Namaste may not mean what you think it means.
To writer Deepak Singh, who was raised saying it in India, it’s a respectful “hello.” But, in a July 2015 piece for NPR, he writes:
In the past few years, namaste has reinvented itself. And the U.S. gets a lot of the credit (or blame). After moving to the United States, I went to a yoga class and heard the teacher say namaste. She had her hands joined in front of her, elbows sticking out. Her namaste sounded different from the one I knew. I say, “num-us-teh” vs. the Americanized “nahm-ahs-tay.”
After the class, I started paying attention to what Americans mean by namaste. I got the feeling that they didn’t think of it just as a greeting, but it had a spiritual connotation — a Hindu mantra, a divine chant, a yoga salutation. Using namaste in India never made me feel spiritual in any way. Even in the yoga classes I took in India, the teachers never uttered a namaste.
But a lot of Americans, while they may not claim to be religious, are trying very hard to be spiritual, even if that means cherry picking bits and pieces of other cultures and religions.
One of the most popular and lucrative examples of that is American yoga, which borrows words and ideas from Hinduism, Buddhism and Jainism.
Often expensive, frequently pretentious and sometimes snootily exclusive, yoga encompasses everything from simple stretching to joint-twisting, sweaty workouts, presented with New Age trappings and liberal applications of Sanskrit phrases.
But in this hyper-sensitive PC age, is yoga just a form of high-priced cultural appropriation?
It’s an issue examined in a July 2013 piece at XOJane.com:
… many westerners seem to view yoga as an ancient tradition they’re honoring and preserving, as though people aren’t practicing it all over the world. And they’ve adopted it as their own pseudo-spiritual practice without acknowledging that it’s actually rooted in a specific religious tradition.
If I wouldn’t dream of taking Communion at a Catholic Church if I was attending as a guest, why would I practice yoga? Aren’t there lots of explicitly fitness-oriented options for me to choose from that don’t require me to appropriate religious practices from former colonies?
And, more recently, from a Nov. 25 piece in Vice:
The cost of Western yoga classes can be prohibitive, and [Toronto yoga teacher Julia] Gibran points out that as a result, many low- to middle-income people can’t afford to attend. That includes some Indian women who are new to the West and are then shut out of traditions belonging rightfully to them.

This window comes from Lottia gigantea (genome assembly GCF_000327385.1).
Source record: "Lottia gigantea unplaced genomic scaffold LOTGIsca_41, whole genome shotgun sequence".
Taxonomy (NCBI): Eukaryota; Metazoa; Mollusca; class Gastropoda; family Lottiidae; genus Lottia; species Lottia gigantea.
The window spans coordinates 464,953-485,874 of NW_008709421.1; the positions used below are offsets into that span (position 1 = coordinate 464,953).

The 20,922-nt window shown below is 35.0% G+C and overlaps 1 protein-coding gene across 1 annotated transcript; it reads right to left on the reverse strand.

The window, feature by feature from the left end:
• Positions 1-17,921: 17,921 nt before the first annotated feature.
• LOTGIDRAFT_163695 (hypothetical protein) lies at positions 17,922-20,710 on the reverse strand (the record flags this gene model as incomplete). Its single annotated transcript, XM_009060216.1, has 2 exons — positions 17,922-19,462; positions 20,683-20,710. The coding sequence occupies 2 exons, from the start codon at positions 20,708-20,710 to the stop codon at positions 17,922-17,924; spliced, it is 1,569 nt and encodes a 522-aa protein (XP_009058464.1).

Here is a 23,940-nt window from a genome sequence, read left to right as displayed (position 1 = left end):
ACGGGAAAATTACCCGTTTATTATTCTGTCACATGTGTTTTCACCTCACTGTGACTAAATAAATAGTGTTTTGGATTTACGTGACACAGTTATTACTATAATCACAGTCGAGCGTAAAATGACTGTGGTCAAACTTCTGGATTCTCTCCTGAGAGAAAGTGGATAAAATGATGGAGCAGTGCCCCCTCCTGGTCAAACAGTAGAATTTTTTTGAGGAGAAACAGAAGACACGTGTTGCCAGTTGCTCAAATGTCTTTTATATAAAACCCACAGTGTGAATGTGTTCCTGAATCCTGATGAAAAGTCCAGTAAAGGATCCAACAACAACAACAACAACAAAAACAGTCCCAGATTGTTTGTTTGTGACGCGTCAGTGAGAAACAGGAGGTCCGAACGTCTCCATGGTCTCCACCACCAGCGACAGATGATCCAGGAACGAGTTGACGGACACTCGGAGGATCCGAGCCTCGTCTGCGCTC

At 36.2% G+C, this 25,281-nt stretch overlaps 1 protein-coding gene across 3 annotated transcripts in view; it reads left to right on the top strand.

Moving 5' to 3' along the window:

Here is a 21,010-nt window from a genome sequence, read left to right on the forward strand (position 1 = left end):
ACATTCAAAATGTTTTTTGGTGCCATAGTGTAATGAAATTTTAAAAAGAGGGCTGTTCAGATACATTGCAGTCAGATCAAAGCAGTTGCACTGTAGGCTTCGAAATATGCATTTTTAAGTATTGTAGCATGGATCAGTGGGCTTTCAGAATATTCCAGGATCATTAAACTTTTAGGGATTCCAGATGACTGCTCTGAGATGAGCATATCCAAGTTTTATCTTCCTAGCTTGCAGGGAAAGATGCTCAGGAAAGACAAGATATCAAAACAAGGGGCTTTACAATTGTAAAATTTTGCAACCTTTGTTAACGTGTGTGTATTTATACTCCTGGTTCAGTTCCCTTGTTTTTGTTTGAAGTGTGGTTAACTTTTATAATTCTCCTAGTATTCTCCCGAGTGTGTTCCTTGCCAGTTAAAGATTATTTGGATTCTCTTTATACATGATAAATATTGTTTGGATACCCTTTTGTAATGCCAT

In the new Web series, “Namaste, B*****s,” which premiered online on Nov. 15, yoga instructor, actress, writer and producer Summer Chastant (AKA Shirey) takes aim at everything about yoga (specifically the L.A. kind) that annoys people who practice it and mystifies those who don’t (including a beginner of Indian heritage who leaves a class because there are too many “white people”).
The series follows thirtysomething yoga teacher Sabine (Chastant), who relocates to Los Angeles from New York after teaching classes there for five years. She gets a test run at an L.A. studio, Namaste Yoga, run by Radhe (Alex Dawson), a scarf-wearing former hippie who masks her ruthless business instincts with Sanskrit phrases, chanting and “Gratitude.”
There’s no nudity, but there is profanity and drug use (and even worse, smoking), so the series is NSFW. But according to Chastant, a yoga practitioner and teacher, it’s spot on in its portrayal of narcissism, backstabbing and pomposity.
Speaking to L.A. Weekly, Chastant said:
“There’s a sense of delusion that comes with being in a position of power,” Chastant says of the propensity for students to obsessively look up to their instructors. “I really wanted to unmask and unveil that.”
Another piece in L.A. Weekly, from 2013, runs down the top 10 yoga studios in Los Angeles, from the free and funky to the swank and sophisticated.
Its number one? YogaWorks, which has more than 30 locations in New York, Los Angeles, Orange County (California), Boston and Washington, D.C.
At the Brentwood studio in Los Angeles, it’ll set you back $115 a month ($13.37 per class, twice a week), with unlimited classes and a minimum two-month commitment. In Brooklyn Heights, N.Y., the same plan costs $135 per month.
In “Namaste, B*****s,” that chain is characterized as “YogaWorld,” Namaste Yoga’s corporate competitor, which is out to infiltrate Namaste’s classes and poach its most popular instructor.
At one point, Radhe praises Sabine for tearing up one of YogaWorlds’ posters as an act of defiance against big business (in truth, her reasons are a lot more personal).
As Sabine observes, “Yoga, what a stresser, huh?”